I’ve added some new items to my shop today, as well as removed a few that I’ve decided to donate. The new items I added aren’t handmade though- they’re music books! I recently sold a few of my instruments so I don’t need all the books I had purchased for them. There’s books for violin, baritone ukulele, and guitar!
I’ve got a few other listings I need to update still today, so check back this evening and see what’s new!
That’s my mountain dulcimer taking up seat number 5… 🙂
I saw several DIY PVC guitar racks being talked about online, and the one thing I noticed, besides that they’re ugly, is they really minimize the space they take up. We have 5 ukes, and a banjolele, though one uke is of the flying V body style so it won’t work in this, and while I have nice, pretty wooden stands, they take up quite a bit of space. And today I really wanted to build something, so here’s what I did.
Approximate Finished Dimensions
18″ high x 28″ wide x 16.5″ deep
- 2 x 10′ 1/2″ PVC pipe ($4.16)
- 14 1/2″ PVC pipe T fittings ($4.76)
- 6 1/2″ PVC pipe caps ($1.38)
- 11 1/2″ PVC pipe 90° elbows ($4.40)
- pipe cutting tool ($7)
- glue (optional and I only used to to glue the main sections together in case I want to disassemble it in the futureand store it flat) ($6)
How to Prepare
You will need to do a lot of cutting. Here’s the breakdown of how many, how long. I only used 15′ of the pipe total.
- 5 x 1.75″
- 7 x 3″
- 10 x 4″
- 6 x 1″
- 2 x 11″
- 3 x 25.5″
How to Assemble
- Make the top bar with the neck guides by connecting these pieces in the following order:
- Elbow + 1″ piece + T + 3″ piece + + T + 3″ piece + + T + 3″ piece + + T + 3″ piece + + T + 3″ piece + + T + 1″ piece + elbow.
- Connect one 4″ piece into the open end of the T’s across (6 times). Then connect an elbow, and a 1.75″ piece to the first 5 of them. Add the 6 caps to all of the open ends. This completes your top bar.
- On the downward facing open ends of the elbows, connect a 4″ piece of pipe. Attach a T to these so you can add the crossbar between them.
- Place a 25.5″ piece into the open ends of the T where they face each other.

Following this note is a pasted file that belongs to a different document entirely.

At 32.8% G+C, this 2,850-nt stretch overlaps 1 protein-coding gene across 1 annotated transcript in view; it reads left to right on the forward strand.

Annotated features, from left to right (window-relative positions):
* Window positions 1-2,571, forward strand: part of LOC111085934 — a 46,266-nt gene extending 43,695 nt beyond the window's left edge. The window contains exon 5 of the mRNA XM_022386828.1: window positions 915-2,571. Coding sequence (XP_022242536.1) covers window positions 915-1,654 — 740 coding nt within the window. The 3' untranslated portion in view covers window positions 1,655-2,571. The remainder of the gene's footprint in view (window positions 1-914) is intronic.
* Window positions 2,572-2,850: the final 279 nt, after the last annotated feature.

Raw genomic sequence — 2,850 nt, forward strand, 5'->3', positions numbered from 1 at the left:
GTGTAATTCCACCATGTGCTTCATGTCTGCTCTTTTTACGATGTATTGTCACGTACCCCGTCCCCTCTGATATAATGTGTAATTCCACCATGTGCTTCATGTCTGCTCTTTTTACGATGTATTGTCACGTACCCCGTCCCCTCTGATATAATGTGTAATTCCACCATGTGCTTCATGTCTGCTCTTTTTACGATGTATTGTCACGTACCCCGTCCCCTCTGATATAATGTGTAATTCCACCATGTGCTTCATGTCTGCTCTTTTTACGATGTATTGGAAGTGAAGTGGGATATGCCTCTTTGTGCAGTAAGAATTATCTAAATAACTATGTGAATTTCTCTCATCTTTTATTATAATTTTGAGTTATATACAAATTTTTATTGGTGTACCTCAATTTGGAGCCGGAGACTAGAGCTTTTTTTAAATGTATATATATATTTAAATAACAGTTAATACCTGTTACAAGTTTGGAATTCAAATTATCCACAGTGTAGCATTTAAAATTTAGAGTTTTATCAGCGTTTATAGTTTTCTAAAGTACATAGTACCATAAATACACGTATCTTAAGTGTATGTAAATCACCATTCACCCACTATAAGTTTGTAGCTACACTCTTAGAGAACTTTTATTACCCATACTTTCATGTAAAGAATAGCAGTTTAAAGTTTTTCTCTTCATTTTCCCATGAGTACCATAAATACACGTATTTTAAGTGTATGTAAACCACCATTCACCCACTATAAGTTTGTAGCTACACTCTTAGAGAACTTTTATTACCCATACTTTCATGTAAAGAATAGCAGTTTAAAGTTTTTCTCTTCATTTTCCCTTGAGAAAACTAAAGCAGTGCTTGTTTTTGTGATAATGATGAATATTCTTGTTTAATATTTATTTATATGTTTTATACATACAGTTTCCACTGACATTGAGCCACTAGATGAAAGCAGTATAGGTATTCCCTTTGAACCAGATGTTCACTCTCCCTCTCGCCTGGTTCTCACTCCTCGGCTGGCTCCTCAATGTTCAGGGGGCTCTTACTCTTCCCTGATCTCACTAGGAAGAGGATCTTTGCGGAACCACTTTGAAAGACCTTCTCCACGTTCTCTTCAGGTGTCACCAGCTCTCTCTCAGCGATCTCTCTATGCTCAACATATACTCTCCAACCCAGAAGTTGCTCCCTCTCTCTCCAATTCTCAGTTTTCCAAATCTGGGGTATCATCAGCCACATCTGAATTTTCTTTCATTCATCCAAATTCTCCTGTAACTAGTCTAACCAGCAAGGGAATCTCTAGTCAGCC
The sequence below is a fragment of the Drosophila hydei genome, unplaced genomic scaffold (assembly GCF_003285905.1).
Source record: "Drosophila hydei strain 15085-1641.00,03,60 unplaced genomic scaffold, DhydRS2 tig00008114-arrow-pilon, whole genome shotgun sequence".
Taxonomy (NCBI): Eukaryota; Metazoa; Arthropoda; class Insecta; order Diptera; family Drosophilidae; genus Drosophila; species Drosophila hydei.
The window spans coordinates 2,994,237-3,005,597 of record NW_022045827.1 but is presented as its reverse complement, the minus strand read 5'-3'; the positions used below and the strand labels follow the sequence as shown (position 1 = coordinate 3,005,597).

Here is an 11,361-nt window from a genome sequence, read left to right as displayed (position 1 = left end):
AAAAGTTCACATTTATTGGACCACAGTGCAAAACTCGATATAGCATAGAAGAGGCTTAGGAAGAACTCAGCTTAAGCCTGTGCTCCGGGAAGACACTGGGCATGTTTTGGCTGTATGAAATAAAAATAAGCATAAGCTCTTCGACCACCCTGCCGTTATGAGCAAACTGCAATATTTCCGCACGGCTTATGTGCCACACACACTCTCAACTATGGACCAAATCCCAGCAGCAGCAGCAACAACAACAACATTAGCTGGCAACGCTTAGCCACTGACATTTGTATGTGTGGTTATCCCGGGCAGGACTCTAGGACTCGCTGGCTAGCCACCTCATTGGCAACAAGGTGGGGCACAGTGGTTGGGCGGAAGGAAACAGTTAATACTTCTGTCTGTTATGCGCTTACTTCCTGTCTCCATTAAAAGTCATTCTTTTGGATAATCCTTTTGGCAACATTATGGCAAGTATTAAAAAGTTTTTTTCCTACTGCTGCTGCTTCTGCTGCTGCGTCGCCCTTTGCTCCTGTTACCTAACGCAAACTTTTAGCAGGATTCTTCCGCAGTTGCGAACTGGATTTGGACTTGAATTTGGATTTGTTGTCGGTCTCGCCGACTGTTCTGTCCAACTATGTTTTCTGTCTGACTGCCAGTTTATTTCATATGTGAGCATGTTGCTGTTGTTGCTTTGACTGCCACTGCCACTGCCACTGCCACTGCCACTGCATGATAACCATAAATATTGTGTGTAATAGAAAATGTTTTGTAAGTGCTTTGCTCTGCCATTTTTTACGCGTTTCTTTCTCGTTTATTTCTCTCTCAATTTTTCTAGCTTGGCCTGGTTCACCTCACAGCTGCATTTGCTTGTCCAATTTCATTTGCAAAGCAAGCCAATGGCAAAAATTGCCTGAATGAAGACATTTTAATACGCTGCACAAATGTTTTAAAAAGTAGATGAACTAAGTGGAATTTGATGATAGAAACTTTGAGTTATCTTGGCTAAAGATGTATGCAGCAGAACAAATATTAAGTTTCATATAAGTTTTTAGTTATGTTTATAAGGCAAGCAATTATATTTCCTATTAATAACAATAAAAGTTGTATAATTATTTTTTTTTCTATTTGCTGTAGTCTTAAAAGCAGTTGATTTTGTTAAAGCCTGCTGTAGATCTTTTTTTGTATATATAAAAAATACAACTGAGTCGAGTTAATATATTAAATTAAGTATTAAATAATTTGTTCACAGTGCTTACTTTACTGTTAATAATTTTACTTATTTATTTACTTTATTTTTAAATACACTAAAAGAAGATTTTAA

- Connect a 11″ piece to the remaining open ends of the T’s, going downward. These will connect into the base.
- Create a rectangle, using 4 T’s, 2 4″ pieces, and the two remaining 25.5″ pieces. This will form the part of the base that the ukes will rest on.
- Choose a side to be the back of the stand. Attach a 1″ piece to each open T side, and add another T, this one facing upwards. Your top section will fit into this.
- Connect the remaining 3″ pieces to the backs of these T’s, then add 2 of the elbows, pointing down.
- Finish the front of the stand by connecting the last 2 1″ pieces, and then the elbows.
- Fit the top into the bottom. Make sure everything fits. Try it out. Tiny ukes, like a soprano, will barely reach the top bar, and if you have a sopranino, you’ll need to place the secondary bar lower. If everything looks good, you can glue things together now.
Let me know if this worked for you, or if I made any mistakes in the parts list! Happy making!
So back about 6 months ago, I was super excited to purchase and hopefully learn to play the ukulele. I bought one, loved it, but wasn’t so great about practicing. Then a few weeks back, I joined Ukulele Underground and I found this.
Plans to build your own ukulele stand, this one already sized perfectly for a tenor uke, which is what I have.
All I needed was a piece of wood for the base, a 1″ thick wooden dowel at least 22″ long, some felt, some screws, and some metal hooks sold at Walmart to act as the brackets.
I was super tight on money but really wanted to do this, so I improvised a bit. The wooden plaque I bought from Michael’s, with a 50% off coupon for $1.90. The felt I already had on hand, thanks to getting sent the wrong item when I ordered fabric ages ago. Wood stain and E6000 I had on hand. The dowel was the most expensive piece at about $4.50 for a 48″ length, and the screws were about a dollar for a package of 8. The hooks/brackets I made myself out of polymer clay, then cast them in resin which I dyed a deep red color with some mica powder.
Not counting the cost of materials I already had on hand, I spent about $8 building this.